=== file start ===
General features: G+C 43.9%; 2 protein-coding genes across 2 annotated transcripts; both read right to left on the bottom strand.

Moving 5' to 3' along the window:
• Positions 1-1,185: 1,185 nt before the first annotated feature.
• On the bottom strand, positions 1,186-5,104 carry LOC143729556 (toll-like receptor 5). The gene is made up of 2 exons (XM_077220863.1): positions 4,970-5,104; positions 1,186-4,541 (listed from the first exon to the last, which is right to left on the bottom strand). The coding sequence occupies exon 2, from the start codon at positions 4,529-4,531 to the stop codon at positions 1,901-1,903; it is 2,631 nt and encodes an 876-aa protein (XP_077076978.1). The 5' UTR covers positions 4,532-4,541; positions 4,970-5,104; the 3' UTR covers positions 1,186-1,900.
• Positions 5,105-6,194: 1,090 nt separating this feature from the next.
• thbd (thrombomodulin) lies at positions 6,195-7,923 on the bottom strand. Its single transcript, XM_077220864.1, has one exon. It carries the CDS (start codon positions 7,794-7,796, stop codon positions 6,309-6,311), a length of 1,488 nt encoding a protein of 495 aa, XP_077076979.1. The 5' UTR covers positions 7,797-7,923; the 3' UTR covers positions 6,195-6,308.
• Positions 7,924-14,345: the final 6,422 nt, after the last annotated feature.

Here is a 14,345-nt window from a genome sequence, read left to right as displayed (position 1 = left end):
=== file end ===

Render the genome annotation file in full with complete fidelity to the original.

General features: G+C 43.9%; 2 protein-coding genes across 2 annotated transcripts; both read right to left on the bottom strand.

Moving 5' to 3' along the window:
• Positions 1-1,185: 1,185 nt before the first annotated feature.
• On the bottom strand, positions 1,186-5,104 carry LOC143729556 (toll-like receptor 5). The gene is made up of 2 exons (XM_077220863.1): positions 4,970-5,104; positions 1,186-4,541 (listed from the first exon to the last, which is right to left on the bottom strand). The coding sequence occupies exon 2, from the start codon at positions 4,529-4,531 to the stop codon at positions 1,901-1,903; it is 2,631 nt and encodes an 876-aa protein (XP_077076978.1). The 5' UTR covers positions 4,532-4,541; positions 4,970-5,104; the 3' UTR covers positions 1,186-1,900.
• Positions 5,105-6,194: 1,090 nt separating this feature from the next.
• thbd (thrombomodulin) lies at positions 6,195-7,923 on the bottom strand. Its single transcript, XM_077220864.1, has one exon. It carries the CDS (start codon positions 7,794-7,796, stop codon positions 6,309-6,311), a length of 1,488 nt encoding a protein of 495 aa, XP_077076979.1. The 5' UTR covers positions 7,797-7,923; the 3' UTR covers positions 6,195-6,308.
• Positions 7,924-14,345: the final 6,422 nt, after the last annotated feature.

Here is a 14,345-nt window from a genome sequence, read left to right as displayed (position 1 = left end):